Canadian Miles Adamson sent a roof extension of Don’t Rock the Boatswain (5.14b) on Grotto Mountain, in the Bow River Valley, Canada, yesterday around 6:00 p.m. With the proposed 5.14b extension, Don’t Rock the Boatswain is the hardest multipitch route in Alberta and one of the hardest multipitches in all of Canada, along with routes like Will Stanhope and Matt Segal’s Tom Egan Memorial Route (5.14) in the Bugaboos, and Sonnie Trotter’s Blue Jeans Direct, War Hammer and The Shining Uncut (all 5.14a).
In a phone interview with Rock and Ice, Adamson said of the initial six-pitch route, which went at 5.13a and was sent with friend Zach Watson, “It took four or five full years to get it bolted, all on lead and mostly from free stances.” Factors such as the long hike around the backside of the mountain, the scree slope on the ridge above the route, and the obvious roof—the new 5.14 pitch—necessitated a ground up bolting approach. “But we only put in around twenty five days over those years,” Adamson said. “Just bolting here and there. We redpointed last September.” The first pitches went at 5.11c, 5.13a, 5.12c, 5.12b, 5.12b and 5.12a.
Adamson noted that “only the 5.12 sections and below were bolted from free stances. When things got too hard we had to just go bolt to bolt. The roof was almost entirely bolted from bolt to bolt, by taking really high and putting in one above my head.”
He recounted how, when drilling in 5.11 territory from a free stance, he “placed a skyhook on a jug to place a bolt, but didn’t test the jug. Then as I pressed in with the drill, the jug ripped off. The hold hit me in the helmet and i took a seven meter fall with the drill in my hands.”
Don’t Rock the Boatswain is on Grotto Mountain, in an area known as the Inner Sanctuary. Adamson described the area’s rock as “black compact limestone and pretty edgy, not incredibly steep normally, but our route is steep for the area, with some good vertical pitches.”
“When we first looked up at the line we saw the roof. … The goal from the beginning was always to climb the roof,” Adamson said, “But initially we weren’t sure it was going to go. The roof is just massive, you can see it from the highway when you drive by the crag.”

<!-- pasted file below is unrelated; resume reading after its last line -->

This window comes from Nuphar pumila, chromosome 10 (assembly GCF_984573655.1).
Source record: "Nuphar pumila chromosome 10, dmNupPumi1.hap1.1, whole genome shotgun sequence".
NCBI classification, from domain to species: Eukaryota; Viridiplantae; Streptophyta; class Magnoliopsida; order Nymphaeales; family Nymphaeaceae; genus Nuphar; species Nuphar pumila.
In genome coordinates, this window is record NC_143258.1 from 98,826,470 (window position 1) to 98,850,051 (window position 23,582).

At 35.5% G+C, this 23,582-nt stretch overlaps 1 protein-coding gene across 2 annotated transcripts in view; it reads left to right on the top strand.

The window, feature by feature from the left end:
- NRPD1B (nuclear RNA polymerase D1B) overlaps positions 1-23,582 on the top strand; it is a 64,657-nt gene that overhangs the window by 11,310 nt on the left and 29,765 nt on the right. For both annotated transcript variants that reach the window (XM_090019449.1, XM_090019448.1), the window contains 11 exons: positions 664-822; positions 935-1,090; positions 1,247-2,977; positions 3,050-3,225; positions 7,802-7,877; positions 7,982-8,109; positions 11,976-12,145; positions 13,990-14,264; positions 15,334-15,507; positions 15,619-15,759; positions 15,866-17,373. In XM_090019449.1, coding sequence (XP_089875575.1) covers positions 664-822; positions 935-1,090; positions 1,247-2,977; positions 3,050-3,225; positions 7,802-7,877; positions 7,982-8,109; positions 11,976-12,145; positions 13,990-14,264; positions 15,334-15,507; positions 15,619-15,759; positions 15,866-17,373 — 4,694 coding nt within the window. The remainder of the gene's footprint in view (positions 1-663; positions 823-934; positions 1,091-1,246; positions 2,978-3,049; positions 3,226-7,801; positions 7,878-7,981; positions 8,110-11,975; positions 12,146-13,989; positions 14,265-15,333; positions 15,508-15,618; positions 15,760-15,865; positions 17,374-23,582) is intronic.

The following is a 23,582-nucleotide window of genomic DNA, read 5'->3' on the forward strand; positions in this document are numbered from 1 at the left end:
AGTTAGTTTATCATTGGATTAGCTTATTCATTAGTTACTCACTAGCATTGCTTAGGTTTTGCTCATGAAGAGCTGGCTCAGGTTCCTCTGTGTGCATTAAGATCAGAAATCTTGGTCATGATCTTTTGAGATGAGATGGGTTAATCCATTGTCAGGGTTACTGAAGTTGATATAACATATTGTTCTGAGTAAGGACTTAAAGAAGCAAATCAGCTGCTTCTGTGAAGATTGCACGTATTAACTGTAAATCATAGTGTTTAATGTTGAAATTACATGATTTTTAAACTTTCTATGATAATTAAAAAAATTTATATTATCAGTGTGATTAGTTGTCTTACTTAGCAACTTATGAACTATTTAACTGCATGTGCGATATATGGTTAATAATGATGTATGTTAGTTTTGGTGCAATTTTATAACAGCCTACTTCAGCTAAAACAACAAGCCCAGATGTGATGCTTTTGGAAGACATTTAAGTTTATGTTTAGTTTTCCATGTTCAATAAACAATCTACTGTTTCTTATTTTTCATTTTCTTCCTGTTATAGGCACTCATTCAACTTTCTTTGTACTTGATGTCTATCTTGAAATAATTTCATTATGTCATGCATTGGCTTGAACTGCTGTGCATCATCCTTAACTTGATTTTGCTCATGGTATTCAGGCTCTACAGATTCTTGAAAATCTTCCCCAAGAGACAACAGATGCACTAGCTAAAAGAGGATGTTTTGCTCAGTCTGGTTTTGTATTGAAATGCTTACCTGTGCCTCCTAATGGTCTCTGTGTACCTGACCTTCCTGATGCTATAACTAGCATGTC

It took about three full days of climbing overall to send the roof. “Yesterday was my first day trying it this year,” said Adamson, “and I sent it on my third try of the day.”
Of the new 14b pitch, Adamson said, “It starts up an easier vertical wall and then hits an overhanging corner in the roof. To get into the corner, I got an edge in the seam at the back and manteled into it with my right palm on the side wall.”
“Some of the holds are so deep in the corner I couldn’t actually wear a helmet,” Adamson said, “because the overhang was so steep the helmet was knocking into the rock and blocking my movement. So I took it off and sent the last pitch helmetless.”
“Once in the corner there are several layback moves to get to a good rest,” he said. “The rest is good but awkward, as again my head would be pressed into the corner really deep.”
After the rest, the route heads into a boulder problem Adamson estimated at V10 or V11, the crux of the route. “I busted onto the roof on two underclings and hit a small edge with my right hand,” he said. “I bumped to a pocket, and kicked a heel hook out left. Several really hard compression moves got me spread out on an edge and a flat hold. To establish on the flat hold, I brought my feet back out right to a toe hook on the roof, and then moved to some edges which are positive and basically the end. Then I mantled the lip to stand on top of the wall.”
Regarding the naming of Don’t Rock the Boatswain, Adamson said, “We used boatswains on several of the pitches with hanging belays [boatswains are wooden platforms climbers bring to stand on when there are no belay ledges] and we didn’t secure them very well, so they’d flip if you stepped on them wrong.” -Owen Clarke
I did the first ascent of the Don’t Rock the Boatswain Extension, the massive roof pitch. I’m proposing a grade of 14b for it. It’s a strange overhanging corner to a good rest, which leads to a brutal boulder on the roof. The boulder is I think V11 and caps the entire multipitch. The exposure is insane as you can see 200m of wall straight to the ground as your feet cut. It is the hardest multipitch in the Bow Valley and is amoung the hardest multipitches in Canada. Zach Watson and I bolted this line entirely on lead over the course of 5 years, and sent the first 6 pitches last September. Of course on the way down the fucking rap ropes got stuck. They got so twisted together that we couldn’t overcome the friction to continue pulling. I’ve never heard of that happening before but one rope was new and was really twisty. They just twisted themselves together as we were pulling and it got worse and worse until they were totally stuck together. Zach and Morgan were bolting a mew multipitch to the side as Alex and I climbed past. We managed to throw the end of the stuck ropes to them, rap down it and then change over to their fixed ropes to get down. If they weren’t there we almost certainly would have needed a rescue. But I like rapped sideways and threw them my rope so we’re all good
A post shared by Miles Adamson (@miles_adamson) on